That said, a piece on Huffington Post today just blew my mind. It was basically a collection of samples from various photo-shoots featuring scantily-clad Russian female athletes who will be representing the country in what is perhaps the most scandalous Winter Olympics in the past few decades. (The photos can be found here and here.) After a little more research, it became apparent that the story is not THAT new and that the UK's Daily Mail had put together an even more impressive feature on the matter, already. I'll let you enjoy these collections later, but here's a basic preview:
Anna Prugova, hockey. Image from Evophoto.
Alexandra Saitova, curling. Image from WeirdRussia.
I don't know if this is the Russian take on "trash talk" to intimidate rivals -- especially with the pre-game rankings not being very favorable for the host right now -- but I guess it gives everyone something more to watch out for.
I was even more surprised by where the idea for the project came from: Rossiya 2 channel of the All-Russia State Television and Radio Broadcasting Company (the sports channel of the State TV network -- that is, the government sponsors and supports all this). The channel apparently has been running a [daily?] program featuring prominent Russian athletes in "casual settings". As a part of this program, they've also come up with a "special project" - "Girl of the Month": a collection of R-rated photos and videos of female athletes, who are then rated and voted on by the general public. Here's a preview:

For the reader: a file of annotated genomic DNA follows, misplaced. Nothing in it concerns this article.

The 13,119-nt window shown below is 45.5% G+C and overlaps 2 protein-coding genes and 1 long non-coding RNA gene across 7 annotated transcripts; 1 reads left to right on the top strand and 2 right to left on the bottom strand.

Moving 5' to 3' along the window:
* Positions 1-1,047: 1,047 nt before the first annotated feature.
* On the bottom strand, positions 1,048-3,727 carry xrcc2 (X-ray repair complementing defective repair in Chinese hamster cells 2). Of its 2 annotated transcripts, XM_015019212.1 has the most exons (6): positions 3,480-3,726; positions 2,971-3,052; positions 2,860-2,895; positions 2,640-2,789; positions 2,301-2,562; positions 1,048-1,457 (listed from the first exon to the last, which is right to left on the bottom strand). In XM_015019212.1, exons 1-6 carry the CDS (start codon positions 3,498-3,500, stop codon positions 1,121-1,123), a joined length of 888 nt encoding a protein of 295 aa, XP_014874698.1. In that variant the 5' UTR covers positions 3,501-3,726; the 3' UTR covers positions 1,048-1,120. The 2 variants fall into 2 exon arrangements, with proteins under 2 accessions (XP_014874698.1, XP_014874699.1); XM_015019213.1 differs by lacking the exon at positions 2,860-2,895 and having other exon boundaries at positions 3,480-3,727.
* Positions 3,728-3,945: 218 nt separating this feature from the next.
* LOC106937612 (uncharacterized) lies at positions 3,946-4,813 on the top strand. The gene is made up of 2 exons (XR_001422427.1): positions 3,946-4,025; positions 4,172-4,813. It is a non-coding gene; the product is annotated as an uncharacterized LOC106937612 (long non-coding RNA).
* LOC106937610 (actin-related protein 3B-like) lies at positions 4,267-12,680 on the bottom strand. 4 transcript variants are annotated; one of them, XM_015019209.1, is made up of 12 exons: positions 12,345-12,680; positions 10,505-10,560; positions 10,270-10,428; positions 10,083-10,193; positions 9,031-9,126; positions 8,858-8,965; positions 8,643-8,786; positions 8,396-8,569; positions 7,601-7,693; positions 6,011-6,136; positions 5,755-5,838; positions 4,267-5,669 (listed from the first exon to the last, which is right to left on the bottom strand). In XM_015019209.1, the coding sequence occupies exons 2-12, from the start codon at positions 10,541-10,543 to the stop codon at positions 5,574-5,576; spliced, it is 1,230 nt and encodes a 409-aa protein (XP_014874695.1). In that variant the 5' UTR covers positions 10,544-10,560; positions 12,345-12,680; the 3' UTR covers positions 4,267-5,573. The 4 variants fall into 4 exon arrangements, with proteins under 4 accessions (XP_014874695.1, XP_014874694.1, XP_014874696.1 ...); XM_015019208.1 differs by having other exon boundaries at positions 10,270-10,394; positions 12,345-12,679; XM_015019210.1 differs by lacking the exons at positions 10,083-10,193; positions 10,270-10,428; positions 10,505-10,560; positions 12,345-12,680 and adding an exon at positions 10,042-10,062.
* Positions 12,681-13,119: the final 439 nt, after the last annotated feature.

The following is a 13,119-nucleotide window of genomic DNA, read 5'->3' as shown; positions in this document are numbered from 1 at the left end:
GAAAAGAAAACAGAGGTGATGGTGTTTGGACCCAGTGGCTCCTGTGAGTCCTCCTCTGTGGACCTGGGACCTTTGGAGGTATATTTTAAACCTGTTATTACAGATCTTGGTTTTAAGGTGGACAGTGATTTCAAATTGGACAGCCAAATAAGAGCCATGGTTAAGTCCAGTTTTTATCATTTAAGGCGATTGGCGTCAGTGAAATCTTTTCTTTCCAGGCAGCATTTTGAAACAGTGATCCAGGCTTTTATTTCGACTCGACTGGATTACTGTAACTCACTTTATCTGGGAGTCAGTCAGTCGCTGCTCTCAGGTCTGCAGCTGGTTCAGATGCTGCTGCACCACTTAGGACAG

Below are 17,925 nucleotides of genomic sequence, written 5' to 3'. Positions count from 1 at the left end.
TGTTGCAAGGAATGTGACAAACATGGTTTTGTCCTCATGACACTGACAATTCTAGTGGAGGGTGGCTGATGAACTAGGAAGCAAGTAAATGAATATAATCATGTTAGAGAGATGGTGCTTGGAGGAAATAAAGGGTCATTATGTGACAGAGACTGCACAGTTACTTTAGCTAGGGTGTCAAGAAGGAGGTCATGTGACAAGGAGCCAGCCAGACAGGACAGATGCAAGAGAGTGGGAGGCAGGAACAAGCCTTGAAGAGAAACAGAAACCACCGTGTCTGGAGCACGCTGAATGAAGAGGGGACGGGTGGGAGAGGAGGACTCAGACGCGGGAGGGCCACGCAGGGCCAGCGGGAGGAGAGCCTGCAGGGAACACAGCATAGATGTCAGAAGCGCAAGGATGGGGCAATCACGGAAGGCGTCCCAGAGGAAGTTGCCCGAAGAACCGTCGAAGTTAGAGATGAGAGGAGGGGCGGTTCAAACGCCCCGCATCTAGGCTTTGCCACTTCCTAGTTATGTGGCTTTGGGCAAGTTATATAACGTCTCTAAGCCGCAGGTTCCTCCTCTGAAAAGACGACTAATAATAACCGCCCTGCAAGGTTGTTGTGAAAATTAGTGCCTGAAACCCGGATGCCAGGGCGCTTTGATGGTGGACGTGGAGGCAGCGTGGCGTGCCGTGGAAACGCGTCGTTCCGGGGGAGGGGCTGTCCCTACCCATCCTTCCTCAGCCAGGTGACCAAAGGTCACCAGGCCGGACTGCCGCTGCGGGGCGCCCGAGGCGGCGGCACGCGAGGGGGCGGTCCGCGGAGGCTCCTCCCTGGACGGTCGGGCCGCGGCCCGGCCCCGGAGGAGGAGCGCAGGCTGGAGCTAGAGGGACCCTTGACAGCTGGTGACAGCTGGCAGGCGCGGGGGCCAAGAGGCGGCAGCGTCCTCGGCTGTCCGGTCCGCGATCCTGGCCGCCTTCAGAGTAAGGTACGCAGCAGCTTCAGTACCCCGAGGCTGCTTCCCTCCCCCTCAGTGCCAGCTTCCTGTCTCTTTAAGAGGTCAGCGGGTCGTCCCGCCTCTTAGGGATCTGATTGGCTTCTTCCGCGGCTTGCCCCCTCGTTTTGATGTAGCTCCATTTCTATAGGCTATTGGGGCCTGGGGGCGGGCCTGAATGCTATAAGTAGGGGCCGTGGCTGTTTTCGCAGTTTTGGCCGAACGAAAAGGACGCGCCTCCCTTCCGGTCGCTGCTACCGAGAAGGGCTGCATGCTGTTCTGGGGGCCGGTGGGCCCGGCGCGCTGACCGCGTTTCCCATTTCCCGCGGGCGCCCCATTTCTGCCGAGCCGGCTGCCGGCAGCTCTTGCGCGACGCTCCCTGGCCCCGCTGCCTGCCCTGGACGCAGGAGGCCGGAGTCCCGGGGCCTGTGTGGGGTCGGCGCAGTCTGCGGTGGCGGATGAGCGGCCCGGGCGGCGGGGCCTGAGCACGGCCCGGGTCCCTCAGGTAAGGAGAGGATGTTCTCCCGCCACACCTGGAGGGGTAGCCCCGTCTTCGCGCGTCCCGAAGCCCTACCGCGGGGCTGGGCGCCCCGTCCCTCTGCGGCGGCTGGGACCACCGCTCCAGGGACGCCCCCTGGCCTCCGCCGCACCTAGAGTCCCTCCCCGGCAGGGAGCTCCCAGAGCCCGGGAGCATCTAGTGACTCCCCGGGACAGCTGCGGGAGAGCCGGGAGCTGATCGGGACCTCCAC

I guess if you're a female athlete in Russia, this is just a part of the deal. Unless, of course, it's really true that the Russian [Slavic?] women enjoy presenting themselves as hypersexualized objects available for use by [straight] men. [Hmm.. Really doubt it.]
The saddest part, however, is that this becomes a tool not just for the amusement and entertainment of the domestic public, but for the international audience as well. Do they really have nothing better to show for the Olympics that they need to resort to such cheap tactics? Or do the organizers hope that this might make up for all the public diplomacy disasters and blunders already happening [and many more to come, I'm sure]?
P.S. - One thing just keeps bugging me: so this is OK for the kids to see -- this is a great message, especially for the young girls to be getting. However, god forbid they witness anything LGBT-related. That will undermine the much-coveted values of family, religion, and childhood innocence...